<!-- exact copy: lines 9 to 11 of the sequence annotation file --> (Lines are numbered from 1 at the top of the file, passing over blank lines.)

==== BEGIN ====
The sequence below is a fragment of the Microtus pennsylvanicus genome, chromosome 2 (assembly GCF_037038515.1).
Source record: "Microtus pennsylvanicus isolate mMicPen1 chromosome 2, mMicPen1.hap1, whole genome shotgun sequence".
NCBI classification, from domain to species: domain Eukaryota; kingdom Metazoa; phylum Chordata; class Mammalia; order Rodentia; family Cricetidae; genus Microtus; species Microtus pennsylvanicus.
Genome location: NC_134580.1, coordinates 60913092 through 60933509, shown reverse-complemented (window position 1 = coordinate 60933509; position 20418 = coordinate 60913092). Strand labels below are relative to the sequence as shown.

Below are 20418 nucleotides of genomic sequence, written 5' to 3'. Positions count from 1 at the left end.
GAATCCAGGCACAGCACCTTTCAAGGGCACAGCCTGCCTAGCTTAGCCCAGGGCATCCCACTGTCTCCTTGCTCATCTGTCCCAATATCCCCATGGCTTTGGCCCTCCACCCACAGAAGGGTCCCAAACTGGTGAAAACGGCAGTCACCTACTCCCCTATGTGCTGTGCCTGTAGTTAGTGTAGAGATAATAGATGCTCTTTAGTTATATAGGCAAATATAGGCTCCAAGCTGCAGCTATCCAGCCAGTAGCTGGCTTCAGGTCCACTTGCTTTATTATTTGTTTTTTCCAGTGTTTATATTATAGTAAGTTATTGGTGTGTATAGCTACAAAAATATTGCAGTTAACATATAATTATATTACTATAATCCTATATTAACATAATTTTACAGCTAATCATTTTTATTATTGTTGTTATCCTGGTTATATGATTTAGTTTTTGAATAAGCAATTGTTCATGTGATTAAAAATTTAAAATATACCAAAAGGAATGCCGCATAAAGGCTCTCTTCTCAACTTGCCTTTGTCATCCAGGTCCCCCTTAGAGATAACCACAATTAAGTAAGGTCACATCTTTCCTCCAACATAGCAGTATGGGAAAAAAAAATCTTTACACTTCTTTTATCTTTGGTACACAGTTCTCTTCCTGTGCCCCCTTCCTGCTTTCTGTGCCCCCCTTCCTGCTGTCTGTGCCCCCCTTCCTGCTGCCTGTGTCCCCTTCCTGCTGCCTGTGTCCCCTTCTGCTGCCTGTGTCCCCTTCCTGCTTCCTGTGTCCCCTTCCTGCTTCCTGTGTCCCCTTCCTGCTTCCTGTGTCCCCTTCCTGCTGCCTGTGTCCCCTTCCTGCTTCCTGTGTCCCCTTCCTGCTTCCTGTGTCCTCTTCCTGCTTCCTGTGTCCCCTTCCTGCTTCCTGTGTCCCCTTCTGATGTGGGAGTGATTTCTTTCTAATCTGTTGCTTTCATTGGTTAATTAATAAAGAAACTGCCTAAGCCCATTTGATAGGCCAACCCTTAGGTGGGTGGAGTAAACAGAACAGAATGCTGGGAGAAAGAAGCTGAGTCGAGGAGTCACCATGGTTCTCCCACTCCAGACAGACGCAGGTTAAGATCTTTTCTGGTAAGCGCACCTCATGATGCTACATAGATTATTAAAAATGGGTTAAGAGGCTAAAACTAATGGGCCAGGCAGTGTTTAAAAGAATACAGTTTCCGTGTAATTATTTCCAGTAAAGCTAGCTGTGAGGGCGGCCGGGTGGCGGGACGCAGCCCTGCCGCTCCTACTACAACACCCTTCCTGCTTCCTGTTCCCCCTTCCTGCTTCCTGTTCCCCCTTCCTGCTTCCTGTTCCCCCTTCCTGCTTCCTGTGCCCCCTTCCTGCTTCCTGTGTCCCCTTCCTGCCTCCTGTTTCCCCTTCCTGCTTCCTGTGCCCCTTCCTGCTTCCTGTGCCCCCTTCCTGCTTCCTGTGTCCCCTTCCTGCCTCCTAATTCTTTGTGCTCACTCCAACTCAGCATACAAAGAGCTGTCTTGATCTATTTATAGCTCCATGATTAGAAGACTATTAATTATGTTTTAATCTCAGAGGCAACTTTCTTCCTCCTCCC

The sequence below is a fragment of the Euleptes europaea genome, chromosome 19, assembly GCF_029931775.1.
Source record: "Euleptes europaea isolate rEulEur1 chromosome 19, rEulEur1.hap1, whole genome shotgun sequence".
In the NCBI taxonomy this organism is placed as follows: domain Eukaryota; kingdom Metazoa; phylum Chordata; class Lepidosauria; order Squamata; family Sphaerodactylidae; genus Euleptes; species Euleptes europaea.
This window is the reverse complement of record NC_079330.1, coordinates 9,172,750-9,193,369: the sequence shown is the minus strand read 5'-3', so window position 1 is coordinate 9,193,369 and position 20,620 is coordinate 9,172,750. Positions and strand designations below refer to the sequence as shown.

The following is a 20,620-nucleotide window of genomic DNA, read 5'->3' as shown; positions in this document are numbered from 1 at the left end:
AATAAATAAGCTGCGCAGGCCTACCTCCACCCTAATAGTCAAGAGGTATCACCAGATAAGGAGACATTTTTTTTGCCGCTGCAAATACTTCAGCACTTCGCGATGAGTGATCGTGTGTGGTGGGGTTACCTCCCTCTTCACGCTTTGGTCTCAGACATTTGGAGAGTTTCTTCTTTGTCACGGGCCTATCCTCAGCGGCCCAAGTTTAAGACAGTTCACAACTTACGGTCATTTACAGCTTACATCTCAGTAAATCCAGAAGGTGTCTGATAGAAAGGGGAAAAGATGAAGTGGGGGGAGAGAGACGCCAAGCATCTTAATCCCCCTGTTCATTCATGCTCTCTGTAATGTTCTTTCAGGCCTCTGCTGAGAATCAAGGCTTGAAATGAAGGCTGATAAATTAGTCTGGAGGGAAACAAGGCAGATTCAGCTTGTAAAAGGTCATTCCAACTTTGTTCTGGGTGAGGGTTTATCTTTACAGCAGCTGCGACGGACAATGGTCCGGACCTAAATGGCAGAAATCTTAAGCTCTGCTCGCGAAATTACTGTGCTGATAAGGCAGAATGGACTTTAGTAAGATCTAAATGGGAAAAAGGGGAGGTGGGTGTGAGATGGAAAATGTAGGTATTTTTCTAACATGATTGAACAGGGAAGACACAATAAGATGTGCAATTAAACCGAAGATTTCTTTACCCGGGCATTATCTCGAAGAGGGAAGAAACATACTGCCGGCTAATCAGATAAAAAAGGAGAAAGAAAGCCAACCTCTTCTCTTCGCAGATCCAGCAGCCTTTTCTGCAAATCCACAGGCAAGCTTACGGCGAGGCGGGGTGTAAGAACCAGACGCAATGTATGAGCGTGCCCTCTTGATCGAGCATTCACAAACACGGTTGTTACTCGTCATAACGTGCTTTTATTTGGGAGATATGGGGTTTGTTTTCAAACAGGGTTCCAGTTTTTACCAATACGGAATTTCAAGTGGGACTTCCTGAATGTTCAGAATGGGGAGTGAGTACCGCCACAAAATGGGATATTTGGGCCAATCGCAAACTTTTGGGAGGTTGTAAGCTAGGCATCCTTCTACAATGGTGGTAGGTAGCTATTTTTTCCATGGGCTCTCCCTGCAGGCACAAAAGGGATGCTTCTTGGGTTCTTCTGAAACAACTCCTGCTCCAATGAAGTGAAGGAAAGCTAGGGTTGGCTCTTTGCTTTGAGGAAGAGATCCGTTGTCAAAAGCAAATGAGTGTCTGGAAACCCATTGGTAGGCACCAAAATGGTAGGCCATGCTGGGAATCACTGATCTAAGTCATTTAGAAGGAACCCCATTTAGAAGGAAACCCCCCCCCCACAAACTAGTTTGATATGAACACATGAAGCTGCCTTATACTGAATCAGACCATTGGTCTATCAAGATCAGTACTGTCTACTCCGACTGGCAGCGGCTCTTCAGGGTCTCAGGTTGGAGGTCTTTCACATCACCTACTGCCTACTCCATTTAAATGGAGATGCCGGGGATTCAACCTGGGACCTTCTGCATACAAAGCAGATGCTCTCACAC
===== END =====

In the NCBI taxonomy this organism is placed as follows: domain Eukaryota; kingdom Metazoa; phylum Chordata; class Lepidosauria; order Squamata; family Sphaerodactylidae; genus Euleptes; species Euleptes europaea.
This window is the reverse complement of record NC_079330.1, coordinates 9,172,750-9,193,369: the sequence shown is the minus strand read 5'-3', so window position 1 is coordinate 9,193,369 and position 20,620 is coordinate 9,172,750. Positions and strand designations below refer to the sequence as shown.

The following is a 20,620-nucleotide window of genomic DNA, read 5'->3' as shown; positions in this document are numbered from 1 at the left end: